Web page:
Socialists in the Marxist tradition have historically held that in conflicts between imperialist countries and colonies or quasi-colonies, the right to national self-determination is the prime concern.
Staughton Lynd a veteran peace activist, historian, and labor lawyer.
We should demand immediate withdrawal of United States forces, the dismantling of all United States bases, and an end to all attempts by United States corporations to penetrate the Iraqi oil industry, without "endorsing" the Iraqi resistance.
Stephen R. Shalom, a member of the New Politics editorial board
THE ANTIWAR MOVEMENT NEEDS to demand the immediate withdrawal of U.S. troops and an end to the U.S. domination of Iraq, not because we don't care about Iraqis, but precisely because we do care. And while we support any people's right to resistance, we should not "support the Iraq resistance."
There is also a longer version of Shalom's essay, which has an interesting first two paragraphs.
A little over two years ago, anti-war demonstrations of unprecedented magnitude rocked the globe and the New York Times termed the anti-war movement "the world's second superpower." Unfortunately, no one could mistake the anti-war demonstrations that took place this spring for the "world's second superpower."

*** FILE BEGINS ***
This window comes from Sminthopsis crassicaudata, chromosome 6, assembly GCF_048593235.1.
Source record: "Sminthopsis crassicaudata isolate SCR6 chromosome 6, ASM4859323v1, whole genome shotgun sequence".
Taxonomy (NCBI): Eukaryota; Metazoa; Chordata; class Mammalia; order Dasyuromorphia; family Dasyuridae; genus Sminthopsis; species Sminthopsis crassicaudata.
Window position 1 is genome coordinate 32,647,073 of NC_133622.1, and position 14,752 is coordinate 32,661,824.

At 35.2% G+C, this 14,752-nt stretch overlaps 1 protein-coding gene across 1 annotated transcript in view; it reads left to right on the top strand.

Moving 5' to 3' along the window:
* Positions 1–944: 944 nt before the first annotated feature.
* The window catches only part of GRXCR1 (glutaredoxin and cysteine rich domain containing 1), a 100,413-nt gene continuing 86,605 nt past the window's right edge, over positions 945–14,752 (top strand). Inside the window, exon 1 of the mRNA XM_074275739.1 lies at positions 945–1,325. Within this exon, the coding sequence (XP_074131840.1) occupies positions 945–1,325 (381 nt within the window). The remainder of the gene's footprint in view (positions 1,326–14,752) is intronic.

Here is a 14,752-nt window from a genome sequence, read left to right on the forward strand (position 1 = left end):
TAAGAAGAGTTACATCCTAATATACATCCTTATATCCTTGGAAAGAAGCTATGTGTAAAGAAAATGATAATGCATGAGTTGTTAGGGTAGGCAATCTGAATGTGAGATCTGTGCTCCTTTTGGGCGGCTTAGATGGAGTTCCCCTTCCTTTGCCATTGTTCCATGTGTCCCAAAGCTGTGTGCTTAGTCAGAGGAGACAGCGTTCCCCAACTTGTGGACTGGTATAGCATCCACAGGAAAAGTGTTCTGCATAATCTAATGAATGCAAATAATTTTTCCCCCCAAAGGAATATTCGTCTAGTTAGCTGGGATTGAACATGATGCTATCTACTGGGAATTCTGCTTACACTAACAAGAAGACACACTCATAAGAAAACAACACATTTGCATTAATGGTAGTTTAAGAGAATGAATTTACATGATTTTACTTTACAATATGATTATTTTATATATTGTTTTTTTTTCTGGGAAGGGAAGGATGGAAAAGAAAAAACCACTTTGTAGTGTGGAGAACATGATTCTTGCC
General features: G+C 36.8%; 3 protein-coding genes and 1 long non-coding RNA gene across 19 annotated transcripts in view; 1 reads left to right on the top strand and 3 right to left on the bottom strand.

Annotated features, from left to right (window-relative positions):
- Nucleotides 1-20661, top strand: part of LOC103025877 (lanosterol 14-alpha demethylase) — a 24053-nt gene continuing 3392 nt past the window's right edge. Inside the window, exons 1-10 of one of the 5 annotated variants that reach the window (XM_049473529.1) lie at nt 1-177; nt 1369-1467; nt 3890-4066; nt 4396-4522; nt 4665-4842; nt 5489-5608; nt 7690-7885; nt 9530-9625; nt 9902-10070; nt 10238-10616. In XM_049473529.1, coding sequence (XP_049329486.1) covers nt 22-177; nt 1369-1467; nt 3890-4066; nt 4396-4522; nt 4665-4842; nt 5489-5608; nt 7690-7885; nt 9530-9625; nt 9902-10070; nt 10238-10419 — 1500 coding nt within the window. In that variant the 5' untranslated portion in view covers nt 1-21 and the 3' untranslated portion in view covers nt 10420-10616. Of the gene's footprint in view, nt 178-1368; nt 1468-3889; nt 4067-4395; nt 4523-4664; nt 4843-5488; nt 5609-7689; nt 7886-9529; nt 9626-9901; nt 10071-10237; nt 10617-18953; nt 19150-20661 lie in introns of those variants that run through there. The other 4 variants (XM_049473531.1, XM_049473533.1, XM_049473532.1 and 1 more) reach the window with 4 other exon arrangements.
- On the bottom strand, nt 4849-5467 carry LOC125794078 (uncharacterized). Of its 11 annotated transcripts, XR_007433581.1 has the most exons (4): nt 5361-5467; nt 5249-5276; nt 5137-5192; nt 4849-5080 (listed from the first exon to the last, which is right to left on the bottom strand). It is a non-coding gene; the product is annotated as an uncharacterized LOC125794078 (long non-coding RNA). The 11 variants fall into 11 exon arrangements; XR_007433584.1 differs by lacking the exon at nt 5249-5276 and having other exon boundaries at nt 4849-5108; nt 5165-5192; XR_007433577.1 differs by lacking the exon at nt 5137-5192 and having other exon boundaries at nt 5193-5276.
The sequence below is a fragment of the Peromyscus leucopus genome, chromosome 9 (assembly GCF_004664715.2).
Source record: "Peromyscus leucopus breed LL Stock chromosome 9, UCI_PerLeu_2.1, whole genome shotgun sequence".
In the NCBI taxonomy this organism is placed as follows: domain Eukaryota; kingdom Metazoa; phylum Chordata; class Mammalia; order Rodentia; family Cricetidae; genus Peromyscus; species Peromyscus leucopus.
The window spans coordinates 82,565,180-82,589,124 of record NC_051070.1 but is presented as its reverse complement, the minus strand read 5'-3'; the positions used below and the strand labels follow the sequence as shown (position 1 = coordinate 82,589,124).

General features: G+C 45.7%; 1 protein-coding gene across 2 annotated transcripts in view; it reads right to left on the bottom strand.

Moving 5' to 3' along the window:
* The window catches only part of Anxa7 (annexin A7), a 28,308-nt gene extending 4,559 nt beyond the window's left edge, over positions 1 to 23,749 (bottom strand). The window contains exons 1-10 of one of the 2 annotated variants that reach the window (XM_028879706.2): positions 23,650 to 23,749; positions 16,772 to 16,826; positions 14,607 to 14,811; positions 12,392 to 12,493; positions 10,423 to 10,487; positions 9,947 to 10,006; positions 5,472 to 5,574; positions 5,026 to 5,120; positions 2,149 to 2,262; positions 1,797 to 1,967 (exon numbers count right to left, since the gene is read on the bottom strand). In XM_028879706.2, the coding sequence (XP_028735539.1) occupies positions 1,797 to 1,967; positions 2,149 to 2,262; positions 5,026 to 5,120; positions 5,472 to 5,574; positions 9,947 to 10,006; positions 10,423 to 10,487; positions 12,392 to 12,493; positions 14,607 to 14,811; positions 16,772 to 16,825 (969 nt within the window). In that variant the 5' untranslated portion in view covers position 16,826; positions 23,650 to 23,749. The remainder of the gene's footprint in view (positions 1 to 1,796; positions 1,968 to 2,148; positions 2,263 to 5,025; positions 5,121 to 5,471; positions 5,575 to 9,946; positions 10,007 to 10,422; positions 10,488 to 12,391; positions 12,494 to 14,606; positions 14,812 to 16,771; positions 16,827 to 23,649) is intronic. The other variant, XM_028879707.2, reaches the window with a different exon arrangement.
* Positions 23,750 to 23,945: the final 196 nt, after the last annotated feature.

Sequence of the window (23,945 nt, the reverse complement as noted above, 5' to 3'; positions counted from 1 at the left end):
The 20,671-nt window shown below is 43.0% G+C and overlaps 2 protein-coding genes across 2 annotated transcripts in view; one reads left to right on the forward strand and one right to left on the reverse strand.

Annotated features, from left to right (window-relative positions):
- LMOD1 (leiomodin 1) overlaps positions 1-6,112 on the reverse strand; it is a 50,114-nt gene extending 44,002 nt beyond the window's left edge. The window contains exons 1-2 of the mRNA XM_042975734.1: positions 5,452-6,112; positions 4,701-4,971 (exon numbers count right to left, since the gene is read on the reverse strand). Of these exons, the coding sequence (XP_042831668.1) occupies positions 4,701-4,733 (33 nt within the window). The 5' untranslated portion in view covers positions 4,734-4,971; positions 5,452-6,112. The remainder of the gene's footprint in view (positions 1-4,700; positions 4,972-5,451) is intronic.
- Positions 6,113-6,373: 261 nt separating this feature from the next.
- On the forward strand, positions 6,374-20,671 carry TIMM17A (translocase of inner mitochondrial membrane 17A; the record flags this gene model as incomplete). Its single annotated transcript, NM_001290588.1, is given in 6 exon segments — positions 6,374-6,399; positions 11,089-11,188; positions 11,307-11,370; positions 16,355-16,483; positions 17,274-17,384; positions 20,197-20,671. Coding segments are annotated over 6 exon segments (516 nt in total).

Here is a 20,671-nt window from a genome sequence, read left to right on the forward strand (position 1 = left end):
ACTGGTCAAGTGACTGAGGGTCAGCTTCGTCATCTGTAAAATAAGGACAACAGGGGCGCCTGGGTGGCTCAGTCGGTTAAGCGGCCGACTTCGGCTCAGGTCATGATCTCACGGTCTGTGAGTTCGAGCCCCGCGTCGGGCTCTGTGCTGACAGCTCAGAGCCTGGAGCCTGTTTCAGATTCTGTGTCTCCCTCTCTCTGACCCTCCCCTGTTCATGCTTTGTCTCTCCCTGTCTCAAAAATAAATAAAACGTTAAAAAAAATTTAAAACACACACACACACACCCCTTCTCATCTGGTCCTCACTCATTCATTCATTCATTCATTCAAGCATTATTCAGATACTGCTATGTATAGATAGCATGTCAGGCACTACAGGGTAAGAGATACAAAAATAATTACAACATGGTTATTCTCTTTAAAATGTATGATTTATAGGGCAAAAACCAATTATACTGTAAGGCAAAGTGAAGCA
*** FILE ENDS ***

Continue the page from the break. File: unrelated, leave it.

On some level this fall-off from February 2003 was inevitable. Opposition to war then was a no-brainer, while the current occupation raises tough questions: now that the United States government has devastated Iraqi society, what should be done? Some of those who argue that the U.S. needs to stay in Iraq are unreconstructed imperialists, but some make this argument out of a genuine sense of concern for the Iraqi people. But however sincere they may be, those who take this position are wrong in their belief that the occupation can help Iraqis, and the anti-war movement needs to explain to them why this is so.
It's good to see that Shalom acknowledges this. I'm not sure that Shalom that makes a convincing case, that is a case that would convince the liberal and left authors of A Matter of Principle: Humanitarian Arguments for War in Iraq.